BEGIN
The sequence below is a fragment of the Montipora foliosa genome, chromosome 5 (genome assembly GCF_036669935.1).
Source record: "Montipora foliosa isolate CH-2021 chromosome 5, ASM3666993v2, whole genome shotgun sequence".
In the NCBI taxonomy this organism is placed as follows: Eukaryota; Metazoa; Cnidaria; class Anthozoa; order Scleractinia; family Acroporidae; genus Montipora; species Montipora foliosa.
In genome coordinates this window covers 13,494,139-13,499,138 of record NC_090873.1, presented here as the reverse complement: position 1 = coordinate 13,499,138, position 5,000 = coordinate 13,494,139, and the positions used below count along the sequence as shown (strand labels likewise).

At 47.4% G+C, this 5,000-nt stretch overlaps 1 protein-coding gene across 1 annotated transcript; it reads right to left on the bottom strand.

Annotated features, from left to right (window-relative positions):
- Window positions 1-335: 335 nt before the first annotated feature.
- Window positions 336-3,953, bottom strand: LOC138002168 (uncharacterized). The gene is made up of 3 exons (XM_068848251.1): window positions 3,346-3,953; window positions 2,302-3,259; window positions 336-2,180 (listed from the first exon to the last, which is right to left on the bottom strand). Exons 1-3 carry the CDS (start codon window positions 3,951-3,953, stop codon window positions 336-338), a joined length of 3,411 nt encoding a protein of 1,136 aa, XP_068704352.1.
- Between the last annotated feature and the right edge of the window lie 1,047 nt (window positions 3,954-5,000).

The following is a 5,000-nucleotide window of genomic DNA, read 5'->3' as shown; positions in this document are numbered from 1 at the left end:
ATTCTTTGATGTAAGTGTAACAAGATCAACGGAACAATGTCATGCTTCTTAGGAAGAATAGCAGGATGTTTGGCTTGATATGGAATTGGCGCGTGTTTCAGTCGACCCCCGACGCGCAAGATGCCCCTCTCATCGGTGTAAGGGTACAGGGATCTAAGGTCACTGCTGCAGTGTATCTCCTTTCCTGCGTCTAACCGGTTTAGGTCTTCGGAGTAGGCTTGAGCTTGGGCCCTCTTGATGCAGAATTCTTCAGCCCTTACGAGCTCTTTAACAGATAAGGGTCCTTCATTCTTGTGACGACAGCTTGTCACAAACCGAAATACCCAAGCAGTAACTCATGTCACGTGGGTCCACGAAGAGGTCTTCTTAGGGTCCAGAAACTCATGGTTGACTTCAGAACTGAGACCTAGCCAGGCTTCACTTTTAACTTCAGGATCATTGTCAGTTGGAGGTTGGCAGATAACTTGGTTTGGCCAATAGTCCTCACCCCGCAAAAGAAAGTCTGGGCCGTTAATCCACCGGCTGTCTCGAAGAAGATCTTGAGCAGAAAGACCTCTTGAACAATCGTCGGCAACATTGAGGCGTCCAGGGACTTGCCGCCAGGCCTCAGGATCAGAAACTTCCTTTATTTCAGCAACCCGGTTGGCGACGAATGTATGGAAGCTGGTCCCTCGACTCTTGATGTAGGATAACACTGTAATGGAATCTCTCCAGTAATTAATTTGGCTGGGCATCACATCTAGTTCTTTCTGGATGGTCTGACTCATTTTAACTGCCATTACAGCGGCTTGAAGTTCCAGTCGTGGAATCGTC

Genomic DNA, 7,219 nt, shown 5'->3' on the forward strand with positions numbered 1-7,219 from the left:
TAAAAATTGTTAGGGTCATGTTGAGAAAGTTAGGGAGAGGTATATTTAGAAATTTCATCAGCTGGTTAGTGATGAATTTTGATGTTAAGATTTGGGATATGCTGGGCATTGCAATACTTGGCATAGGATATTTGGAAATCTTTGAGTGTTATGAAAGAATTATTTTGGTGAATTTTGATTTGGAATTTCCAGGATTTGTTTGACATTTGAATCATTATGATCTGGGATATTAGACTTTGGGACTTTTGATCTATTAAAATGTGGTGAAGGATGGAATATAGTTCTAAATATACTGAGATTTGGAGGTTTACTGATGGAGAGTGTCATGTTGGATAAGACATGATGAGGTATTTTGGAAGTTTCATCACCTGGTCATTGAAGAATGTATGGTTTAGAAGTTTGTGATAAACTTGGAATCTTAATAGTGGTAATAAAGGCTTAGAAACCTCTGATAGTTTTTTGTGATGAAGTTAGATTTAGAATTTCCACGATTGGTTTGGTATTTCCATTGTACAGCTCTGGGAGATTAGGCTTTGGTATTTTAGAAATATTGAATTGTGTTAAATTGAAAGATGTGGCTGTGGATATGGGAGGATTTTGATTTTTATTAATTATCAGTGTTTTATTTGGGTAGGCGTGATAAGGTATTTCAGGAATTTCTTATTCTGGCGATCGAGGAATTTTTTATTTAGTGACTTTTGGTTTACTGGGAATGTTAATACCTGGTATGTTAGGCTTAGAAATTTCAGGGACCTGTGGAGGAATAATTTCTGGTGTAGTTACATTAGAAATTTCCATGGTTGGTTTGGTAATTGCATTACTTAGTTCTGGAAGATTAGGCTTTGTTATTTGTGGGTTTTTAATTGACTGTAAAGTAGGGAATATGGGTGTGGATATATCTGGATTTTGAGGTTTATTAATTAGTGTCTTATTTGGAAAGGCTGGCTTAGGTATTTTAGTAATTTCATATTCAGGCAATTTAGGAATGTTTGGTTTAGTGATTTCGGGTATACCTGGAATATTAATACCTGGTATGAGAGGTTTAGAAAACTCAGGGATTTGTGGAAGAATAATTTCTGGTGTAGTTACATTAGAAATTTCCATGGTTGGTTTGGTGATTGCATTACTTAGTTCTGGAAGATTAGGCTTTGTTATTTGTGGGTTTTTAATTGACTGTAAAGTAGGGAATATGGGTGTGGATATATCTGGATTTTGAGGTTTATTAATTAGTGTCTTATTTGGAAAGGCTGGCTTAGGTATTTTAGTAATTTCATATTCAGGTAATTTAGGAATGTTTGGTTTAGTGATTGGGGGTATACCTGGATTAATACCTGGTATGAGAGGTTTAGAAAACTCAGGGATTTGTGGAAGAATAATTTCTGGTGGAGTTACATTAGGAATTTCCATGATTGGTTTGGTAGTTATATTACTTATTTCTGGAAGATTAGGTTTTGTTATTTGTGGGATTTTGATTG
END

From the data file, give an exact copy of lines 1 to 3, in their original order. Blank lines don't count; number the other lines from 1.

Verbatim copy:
The sequence below is a fragment of the Montipora foliosa genome, chromosome 5 (genome assembly GCF_036669935.1).
Source record: "Montipora foliosa isolate CH-2021 chromosome 5, ASM3666993v2, whole genome shotgun sequence".
In the NCBI taxonomy this organism is placed as follows: Eukaryota; Metazoa; Cnidaria; class Anthozoa; order Scleractinia; family Acroporidae; genus Montipora; species Montipora foliosa.